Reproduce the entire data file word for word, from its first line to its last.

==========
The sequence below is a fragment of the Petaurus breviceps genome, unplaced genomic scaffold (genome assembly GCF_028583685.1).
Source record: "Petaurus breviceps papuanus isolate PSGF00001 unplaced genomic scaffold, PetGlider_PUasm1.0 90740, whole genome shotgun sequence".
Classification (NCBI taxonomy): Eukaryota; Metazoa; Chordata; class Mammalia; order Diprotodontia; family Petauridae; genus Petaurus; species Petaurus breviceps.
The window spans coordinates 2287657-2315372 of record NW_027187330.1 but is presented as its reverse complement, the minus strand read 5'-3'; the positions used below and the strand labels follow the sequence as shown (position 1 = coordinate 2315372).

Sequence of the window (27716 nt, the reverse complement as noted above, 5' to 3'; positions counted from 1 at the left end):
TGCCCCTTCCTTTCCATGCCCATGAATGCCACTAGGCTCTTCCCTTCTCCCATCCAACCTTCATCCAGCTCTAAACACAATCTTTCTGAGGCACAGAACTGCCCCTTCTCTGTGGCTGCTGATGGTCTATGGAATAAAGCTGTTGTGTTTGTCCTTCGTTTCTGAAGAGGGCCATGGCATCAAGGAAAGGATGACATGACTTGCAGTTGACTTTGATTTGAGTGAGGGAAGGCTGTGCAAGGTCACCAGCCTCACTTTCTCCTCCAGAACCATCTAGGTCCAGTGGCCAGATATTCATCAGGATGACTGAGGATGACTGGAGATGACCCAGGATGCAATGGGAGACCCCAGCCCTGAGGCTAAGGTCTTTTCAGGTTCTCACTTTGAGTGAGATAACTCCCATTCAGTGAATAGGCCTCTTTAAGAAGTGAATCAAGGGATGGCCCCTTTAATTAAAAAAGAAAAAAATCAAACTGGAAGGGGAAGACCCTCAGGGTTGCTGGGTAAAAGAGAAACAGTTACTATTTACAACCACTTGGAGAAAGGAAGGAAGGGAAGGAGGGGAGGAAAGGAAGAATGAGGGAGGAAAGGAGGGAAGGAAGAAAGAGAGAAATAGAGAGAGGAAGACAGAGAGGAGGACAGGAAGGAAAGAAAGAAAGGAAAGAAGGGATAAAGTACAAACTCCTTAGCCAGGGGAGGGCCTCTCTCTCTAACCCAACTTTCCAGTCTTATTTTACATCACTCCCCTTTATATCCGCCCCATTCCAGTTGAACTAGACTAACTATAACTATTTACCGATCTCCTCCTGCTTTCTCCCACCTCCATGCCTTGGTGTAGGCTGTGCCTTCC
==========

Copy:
The sequence below is a fragment of the Petaurus breviceps genome, unplaced genomic scaffold (genome assembly GCF_028583685.1).
Source record: "Petaurus breviceps papuanus isolate PSGF00001 unplaced genomic scaffold, PetGlider_PUasm1.0 90740, whole genome shotgun sequence".
Classification (NCBI taxonomy): Eukaryota; Metazoa; Chordata; class Mammalia; order Diprotodontia; family Petauridae; genus Petaurus; species Petaurus breviceps.
The window spans coordinates 2287657-2315372 of record NW_027187330.1 but is presented as its reverse complement, the minus strand read 5'-3'; the positions used below and the strand labels follow the sequence as shown (position 1 = coordinate 2315372).

Sequence of the window (27716 nt, the reverse complement as noted above, 5' to 3'; positions counted from 1 at the left end):
TGCCCCTTCCTTTCCATGCCCATGAATGCCACTAGGCTCTTCCCTTCTCCCATCCAACCTTCATCCAGCTCTAAACACAATCTTTCTGAGGCACAGAACTGCCCCTTCTCTGTGGCTGCTGATGGTCTATGGAATAAAGCTGTTGTGTTTGTCCTTCGTTTCTGAAGAGGGCCATGGCATCAAGGAAAGGATGACATGACTTGCAGTTGACTTTGATTTGAGTGAGGGAAGGCTGTGCAAGGTCACCAGCCTCACTTTCTCCTCCAGAACCATCTAGGTCCAGTGGCCAGATATTCATCAGGATGACTGAGGATGACTGGAGATGACCCAGGATGCAATGGGAGACCCCAGCCCTGAGGCTAAGGTCTTTTCAGGTTCTCACTTTGAGTGAGATAACTCCCATTCAGTGAATAGGCCTCTTTAAGAAGTGAATCAAGGGATGGCCCCTTTAATTAAAAAAGAAAAAAATCAAACTGGAAGGGGAAGACCCTCAGGGTTGCTGGGTAAAAGAGAAACAGTTACTATTTACAACCACTTGGAGAAAGGAAGGAAGGGAAGGAGGGGAGGAAAGGAAGAATGAGGGAGGAAAGGAGGGAAGGAAGAAAGAGAGAAATAGAGAGAGGAAGACAGAGAGGAGGACAGGAAGGAAAGAAAGAAAGGAAAGAAGGGATAAAGTACAAACTCCTTAGCCAGGGGAGGGCCTCTCTCTCTAACCCAACTTTCCAGTCTTATTTTACATCACTCCCCTTTATATCCGCCCCATTCCAGTTGAACTAGACTAACTATAACTATTTACCGATCTCCTCCTGCTTTCTCCCACCTCCATGCCTTGGTGTAGGCTGTGCCTTCC